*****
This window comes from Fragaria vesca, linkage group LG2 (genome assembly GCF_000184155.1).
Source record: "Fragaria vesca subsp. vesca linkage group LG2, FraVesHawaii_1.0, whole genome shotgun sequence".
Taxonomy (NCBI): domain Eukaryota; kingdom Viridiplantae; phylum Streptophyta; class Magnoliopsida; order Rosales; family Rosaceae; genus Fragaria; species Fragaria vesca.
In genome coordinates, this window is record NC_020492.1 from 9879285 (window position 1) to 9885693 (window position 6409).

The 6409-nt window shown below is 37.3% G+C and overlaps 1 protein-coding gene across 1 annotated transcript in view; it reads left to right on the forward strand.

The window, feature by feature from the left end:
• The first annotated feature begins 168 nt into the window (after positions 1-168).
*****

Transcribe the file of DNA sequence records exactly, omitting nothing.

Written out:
This window comes from Fragaria vesca, linkage group LG2 (genome assembly GCF_000184155.1).
Source record: "Fragaria vesca subsp. vesca linkage group LG2, FraVesHawaii_1.0, whole genome shotgun sequence".
Taxonomy (NCBI): domain Eukaryota; kingdom Viridiplantae; phylum Streptophyta; class Magnoliopsida; order Rosales; family Rosaceae; genus Fragaria; species Fragaria vesca.
In genome coordinates, this window is record NC_020492.1 from 9879285 (window position 1) to 9885693 (window position 6409).

The 6409-nt window shown below is 37.3% G+C and overlaps 1 protein-coding gene across 1 annotated transcript in view; it reads left to right on the forward strand.

The window, feature by feature from the left end:
• The first annotated feature begins 168 nt into the window (after positions 1-168).